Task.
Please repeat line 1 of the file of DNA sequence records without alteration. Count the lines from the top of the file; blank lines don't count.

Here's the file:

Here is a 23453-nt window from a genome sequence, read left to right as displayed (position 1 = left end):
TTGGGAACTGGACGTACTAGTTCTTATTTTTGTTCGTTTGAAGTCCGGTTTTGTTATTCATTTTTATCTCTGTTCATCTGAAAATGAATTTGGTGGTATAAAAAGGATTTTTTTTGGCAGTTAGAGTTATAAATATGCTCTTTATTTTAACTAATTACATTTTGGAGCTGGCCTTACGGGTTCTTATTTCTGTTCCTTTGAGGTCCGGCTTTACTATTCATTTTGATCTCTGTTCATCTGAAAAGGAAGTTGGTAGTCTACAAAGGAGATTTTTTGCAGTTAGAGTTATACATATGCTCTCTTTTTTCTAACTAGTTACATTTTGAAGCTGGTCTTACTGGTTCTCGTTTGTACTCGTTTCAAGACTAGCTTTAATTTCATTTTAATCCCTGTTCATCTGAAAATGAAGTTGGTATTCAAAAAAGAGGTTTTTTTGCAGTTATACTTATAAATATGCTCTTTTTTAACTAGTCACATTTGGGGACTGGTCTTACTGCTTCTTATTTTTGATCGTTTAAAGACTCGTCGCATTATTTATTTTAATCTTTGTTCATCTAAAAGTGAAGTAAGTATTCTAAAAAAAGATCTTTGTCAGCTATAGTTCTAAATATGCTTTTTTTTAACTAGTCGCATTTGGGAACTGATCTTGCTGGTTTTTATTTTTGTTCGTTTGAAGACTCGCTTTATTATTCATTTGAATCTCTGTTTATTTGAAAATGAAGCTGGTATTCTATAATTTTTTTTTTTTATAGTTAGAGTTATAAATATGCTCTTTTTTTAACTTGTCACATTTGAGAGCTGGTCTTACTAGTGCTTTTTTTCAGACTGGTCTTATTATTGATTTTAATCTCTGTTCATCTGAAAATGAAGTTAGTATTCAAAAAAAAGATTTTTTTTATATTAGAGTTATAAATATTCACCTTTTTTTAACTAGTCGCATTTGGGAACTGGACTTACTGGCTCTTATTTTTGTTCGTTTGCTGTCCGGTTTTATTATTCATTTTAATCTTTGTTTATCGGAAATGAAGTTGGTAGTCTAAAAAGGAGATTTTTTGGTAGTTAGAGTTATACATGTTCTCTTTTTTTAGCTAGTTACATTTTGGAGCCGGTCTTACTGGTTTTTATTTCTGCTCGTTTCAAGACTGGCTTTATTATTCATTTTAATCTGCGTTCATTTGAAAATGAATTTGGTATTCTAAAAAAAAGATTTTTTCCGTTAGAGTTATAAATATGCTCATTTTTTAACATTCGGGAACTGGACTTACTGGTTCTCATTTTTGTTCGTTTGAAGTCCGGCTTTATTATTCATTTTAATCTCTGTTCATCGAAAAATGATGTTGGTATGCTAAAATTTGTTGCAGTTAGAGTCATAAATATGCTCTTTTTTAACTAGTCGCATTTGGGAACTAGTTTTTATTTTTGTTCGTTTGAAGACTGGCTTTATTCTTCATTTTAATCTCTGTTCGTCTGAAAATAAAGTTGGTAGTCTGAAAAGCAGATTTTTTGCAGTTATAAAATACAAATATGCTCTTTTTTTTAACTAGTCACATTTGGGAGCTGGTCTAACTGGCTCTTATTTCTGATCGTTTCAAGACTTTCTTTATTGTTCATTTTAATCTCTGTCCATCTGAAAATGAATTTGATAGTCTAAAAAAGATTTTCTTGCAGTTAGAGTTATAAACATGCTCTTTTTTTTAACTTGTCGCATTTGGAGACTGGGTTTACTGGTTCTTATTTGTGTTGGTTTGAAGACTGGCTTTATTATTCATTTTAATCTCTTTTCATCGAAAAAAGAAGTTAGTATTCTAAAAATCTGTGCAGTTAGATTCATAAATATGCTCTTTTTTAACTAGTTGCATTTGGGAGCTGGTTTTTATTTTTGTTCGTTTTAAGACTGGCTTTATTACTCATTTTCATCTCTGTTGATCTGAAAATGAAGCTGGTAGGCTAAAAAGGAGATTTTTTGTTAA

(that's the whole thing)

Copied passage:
Here is a 23453-nt window from a genome sequence, read left to right as displayed (position 1 = left end):